Hull-House Kitchen: Re-thinking Soup

Hull-House Kitchen Re-Thinking Soup.png

They say there is no such thing as a free lunch, but the Hull-House Museum is providing just that at the historic Residents' Dining Hall next door. The dining hall was once the meeting place for social reformers like: Upton Sinclair, Ida B. Wells, W.E.B Duboise and Gertrude Stein.

Building on the legacy of Jane Addams, every Tuesday from noon until 1:30PM it is the meeting place for today's crop of reformers, during the kitchen's 'Re-thinking Soup' event. Re-thinking Soup centers around critical food issues that face many in our society and finding peaceful strategies for sustainable living.

The day I attended the people from City Farm where there to showcase the Green Box and demonstrate how people can grow some of their own food in small spaces in our urban environment. An impromptu potting workshop even broke out after the talk. At the end of the lunch, Ryan , the farm director for the Hull-House Urban Heirloom Farm even brought free plants that people were invited to take home and plant.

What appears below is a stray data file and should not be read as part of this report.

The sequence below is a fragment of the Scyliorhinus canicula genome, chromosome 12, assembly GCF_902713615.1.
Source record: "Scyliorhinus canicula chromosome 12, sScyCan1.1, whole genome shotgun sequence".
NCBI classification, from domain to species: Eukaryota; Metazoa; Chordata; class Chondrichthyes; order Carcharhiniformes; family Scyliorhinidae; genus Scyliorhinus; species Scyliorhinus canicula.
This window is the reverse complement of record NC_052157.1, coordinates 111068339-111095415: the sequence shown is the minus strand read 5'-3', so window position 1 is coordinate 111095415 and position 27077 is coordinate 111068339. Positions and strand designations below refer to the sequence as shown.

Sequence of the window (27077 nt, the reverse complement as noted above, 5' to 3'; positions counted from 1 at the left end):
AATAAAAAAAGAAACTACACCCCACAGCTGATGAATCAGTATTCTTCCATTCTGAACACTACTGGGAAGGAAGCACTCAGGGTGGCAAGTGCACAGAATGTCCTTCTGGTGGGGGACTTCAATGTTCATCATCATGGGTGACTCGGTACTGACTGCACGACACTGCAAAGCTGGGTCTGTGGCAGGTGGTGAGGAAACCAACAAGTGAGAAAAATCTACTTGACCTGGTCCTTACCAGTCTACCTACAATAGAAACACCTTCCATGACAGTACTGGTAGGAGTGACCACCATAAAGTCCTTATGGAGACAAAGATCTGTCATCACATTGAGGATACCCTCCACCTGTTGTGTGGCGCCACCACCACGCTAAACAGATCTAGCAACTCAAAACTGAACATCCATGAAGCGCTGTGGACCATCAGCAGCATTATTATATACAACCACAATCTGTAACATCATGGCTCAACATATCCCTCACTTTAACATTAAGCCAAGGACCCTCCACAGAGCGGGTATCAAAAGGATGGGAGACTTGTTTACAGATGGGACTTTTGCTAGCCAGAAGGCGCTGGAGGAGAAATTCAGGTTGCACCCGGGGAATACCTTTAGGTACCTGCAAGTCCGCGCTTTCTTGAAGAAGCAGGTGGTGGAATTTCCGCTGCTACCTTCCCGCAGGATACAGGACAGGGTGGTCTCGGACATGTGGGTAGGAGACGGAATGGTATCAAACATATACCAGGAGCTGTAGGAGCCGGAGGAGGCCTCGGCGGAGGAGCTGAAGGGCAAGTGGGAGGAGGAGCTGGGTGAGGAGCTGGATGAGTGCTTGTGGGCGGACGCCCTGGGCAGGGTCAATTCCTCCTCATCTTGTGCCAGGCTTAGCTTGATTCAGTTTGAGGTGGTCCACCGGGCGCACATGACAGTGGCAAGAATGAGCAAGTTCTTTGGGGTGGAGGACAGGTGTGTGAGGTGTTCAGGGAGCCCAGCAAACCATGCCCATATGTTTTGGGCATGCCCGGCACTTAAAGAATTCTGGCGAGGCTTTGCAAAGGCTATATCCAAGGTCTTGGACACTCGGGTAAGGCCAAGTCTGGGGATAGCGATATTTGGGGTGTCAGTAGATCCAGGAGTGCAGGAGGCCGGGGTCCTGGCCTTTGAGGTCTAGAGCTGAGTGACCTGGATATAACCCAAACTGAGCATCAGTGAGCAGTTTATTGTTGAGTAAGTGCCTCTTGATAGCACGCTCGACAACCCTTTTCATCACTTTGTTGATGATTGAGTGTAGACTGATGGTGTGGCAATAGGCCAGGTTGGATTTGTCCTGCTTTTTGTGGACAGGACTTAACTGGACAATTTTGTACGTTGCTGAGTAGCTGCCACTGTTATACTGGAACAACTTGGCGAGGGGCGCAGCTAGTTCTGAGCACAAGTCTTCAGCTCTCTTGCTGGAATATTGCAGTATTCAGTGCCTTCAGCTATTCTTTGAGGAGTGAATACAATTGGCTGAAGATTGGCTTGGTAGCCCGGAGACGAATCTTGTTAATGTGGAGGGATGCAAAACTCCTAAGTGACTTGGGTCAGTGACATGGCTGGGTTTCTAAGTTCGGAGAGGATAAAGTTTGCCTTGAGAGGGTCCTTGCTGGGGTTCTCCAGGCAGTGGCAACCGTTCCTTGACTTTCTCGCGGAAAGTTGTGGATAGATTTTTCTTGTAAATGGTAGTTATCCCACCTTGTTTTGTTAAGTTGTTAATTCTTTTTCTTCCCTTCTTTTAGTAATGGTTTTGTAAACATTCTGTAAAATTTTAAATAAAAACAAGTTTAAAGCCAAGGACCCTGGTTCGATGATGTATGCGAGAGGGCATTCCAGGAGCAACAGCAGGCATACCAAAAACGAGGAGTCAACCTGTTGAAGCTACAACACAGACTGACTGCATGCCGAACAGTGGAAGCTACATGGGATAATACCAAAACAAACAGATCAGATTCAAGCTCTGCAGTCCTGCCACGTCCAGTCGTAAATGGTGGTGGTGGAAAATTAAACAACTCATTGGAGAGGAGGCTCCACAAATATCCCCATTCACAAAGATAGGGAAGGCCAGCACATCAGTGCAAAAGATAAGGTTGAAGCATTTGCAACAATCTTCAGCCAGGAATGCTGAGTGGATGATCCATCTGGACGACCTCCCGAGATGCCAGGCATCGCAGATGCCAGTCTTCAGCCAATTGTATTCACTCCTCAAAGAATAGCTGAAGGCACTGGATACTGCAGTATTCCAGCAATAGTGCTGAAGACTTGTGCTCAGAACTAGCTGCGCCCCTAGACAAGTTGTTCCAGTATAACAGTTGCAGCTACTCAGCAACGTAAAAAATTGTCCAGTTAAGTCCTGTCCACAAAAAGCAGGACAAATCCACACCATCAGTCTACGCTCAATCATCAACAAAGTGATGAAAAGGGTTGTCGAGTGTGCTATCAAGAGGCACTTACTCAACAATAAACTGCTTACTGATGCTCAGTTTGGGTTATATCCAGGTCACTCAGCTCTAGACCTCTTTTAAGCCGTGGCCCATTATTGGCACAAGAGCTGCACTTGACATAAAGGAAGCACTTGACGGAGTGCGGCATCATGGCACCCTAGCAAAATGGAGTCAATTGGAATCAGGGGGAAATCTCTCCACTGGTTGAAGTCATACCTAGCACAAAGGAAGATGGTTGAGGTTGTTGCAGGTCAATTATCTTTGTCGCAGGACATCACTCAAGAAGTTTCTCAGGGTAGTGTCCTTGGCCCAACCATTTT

Re-thinking Soup is free and open to anyone with a desire to discuss social issues and have healthy soup and bread. The Hull-House Museum is located at 800 S. Halsted on the UIC campus and easily accessible via public transit. The Halsted bus, the Blue Line and the #60 Blue Island bus from the loop will leave you steps away from the Hull-House Museum.
 

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  • I was just talking to my daughter about the local food movement and urban farming, hope to see a continued interest in both.

  • In reply to OhioMom:

    Hi OhioMom,

    Thanks for stopping by and commenting. I'm enjoying your posts about your rooftop gardening/farming. Keep up the good work. You make we wish I lived in a house with a flat roof.

  • You get to do such cool stuff! It's great to hear about this. Being raised by socially-conscious parents in the 1960's who were (sub)urban organic farmers as soon as they bought their first house I'm sure I would have thoroughly enjoyed the topic. My parents are still growing their own food, now in their retirement home in SW Wisconsin in an eclectic and active community of like-minded people.

    I have a veggie bed for the first time since moving here a few years ago. I'm overjoyed to have annexed a small (barely) full sun side yard for my small raised bed. It's really amazing how much food you can grow in a small space using containers and/or a small, efficiently-planted raised bed.

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